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Tones Of Town CD


Price: £9.45 & FREE Delivery in the UK on orders over £10. Details
Includes FREE MP3 version of this album.
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£9.45 & FREE Delivery in the UK on orders over £10. Details Only 3 left in stock (more on the way). Dispatched from and sold by Amazon. Gift-wrap available.

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Product details

  • Audio CD (22 Jan 2007)
  • Number of Discs: 1
  • Format: CD
  • Label: Memphis Industries
  • ASIN: B000JFXTVI
  • Other Editions: Audio CD  |  Vinyl  |  MP3 Download
  • Average Customer Review: 4.2 out of 5 stars  See all reviews (13 customer reviews)
  • Amazon Bestsellers Rank: 20,903 in Music (See Top 100 in Music)

1. Give It Lose It Take It
2. Sit Tight
3. Tones Of Town
4. A House Is Not a Home
5. Kingston
6. Working To Work
7. In Context
8. A Gap Has Appeared
9. Closer At Hand
10. Place Yourself
11. She Can Do What She Wants

Customer Reviews

4.2 out of 5 stars

Most Helpful Customer Reviews

13 of 14 people found the following review helpful By Mr. J. A. Snodgrass on 26 Jan 2007
Format: Audio CD
Field Music have created a masterpiece. They have pulled off the hardest trick in the book: making intricate and cerebral music sound poppy and accessible. By keeping songs short and packed with unexpected surprises, Tones of Town manages to delight well beyond its modest half-hour length. A provincial OK Computer, it has grand ambitions tempered by homely charm. Opening track Give It Lose It Take It combines a marimba study reminiscent of Steve Reich's Music for Mallet Instruments, 1970s power pop and the melodic meanderings of Jaga Jazzist; while managing to sound utterly earth-bound.

Lyrically the album is a rejection of prevailing metropolitan "values". Latest single A House Is Not A Home counters the urban chic mindset by reminding listeners that living on your own will never make a home. While the outstanding Working To Work blasts a personal pet hate: people who ask you what you do, as if your work defined your personality.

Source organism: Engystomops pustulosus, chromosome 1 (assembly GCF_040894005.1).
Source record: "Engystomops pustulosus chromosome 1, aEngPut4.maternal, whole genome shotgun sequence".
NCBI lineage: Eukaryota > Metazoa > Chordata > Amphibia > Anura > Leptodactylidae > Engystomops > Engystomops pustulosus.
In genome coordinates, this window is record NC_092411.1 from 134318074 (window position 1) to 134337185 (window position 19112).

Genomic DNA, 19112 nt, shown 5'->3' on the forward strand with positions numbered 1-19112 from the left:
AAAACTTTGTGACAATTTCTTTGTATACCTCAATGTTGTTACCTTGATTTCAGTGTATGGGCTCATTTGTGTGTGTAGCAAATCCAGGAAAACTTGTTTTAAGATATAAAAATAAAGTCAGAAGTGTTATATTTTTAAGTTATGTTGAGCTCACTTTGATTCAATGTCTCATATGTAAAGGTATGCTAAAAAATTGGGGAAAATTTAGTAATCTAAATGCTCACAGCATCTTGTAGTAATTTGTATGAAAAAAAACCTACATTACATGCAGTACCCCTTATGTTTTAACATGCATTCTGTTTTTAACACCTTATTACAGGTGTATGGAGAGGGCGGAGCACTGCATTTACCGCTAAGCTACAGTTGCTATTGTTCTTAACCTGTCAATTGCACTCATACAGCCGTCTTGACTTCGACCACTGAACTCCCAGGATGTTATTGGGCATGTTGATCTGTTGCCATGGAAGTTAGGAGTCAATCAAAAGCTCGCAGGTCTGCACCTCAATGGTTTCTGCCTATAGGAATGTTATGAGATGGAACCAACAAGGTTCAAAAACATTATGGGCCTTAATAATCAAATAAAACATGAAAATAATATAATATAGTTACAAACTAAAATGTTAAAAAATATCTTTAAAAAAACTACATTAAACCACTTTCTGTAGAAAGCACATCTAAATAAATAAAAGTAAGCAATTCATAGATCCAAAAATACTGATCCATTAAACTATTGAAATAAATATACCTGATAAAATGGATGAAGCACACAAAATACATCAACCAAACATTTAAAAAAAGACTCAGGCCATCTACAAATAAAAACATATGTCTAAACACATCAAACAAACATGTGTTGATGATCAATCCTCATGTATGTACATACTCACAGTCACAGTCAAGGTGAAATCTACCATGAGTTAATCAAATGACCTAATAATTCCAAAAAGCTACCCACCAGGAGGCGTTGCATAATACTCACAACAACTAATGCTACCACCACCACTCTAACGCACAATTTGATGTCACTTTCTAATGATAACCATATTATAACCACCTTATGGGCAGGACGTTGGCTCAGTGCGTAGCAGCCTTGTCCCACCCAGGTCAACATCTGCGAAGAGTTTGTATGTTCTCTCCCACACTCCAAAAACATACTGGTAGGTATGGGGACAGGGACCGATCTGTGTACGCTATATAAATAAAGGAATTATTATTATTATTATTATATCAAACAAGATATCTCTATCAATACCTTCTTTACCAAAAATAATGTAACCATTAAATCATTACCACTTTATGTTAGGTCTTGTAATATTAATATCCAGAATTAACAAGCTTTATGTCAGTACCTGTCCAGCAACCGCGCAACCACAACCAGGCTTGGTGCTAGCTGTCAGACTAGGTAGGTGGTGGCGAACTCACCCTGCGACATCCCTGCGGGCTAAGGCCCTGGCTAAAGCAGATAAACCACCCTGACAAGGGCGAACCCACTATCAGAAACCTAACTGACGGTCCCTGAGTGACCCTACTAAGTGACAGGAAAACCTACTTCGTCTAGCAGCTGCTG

The album's been damned by faint praise. I've not seen a bad review, but neither have I seen it praised from the mountain-tops. And I suspect this boils down to the usual class prejudices that simmer in the subtext of British rock journalism. Most rock journalists (and I should know, it's a business I find myself in from time to time) are middle class white boys (like me). From the south of England (unlike me). And they define music by opposition: they love music made either by their polar opposites (working class northerners like Oasis making derivative but jubilant rock) or by people just like themselves (public school southerners like Radiohead making ambitious progressive rock). Field Music don't fit at either end of this spectrum. They're northern, but softly-spken and clearly in possession of a wide musical knowledge.
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2 of 2 people found the following review helpful By Mr. J. Milton VINE VOICE on 27 Jan 2007
Format: Audio CD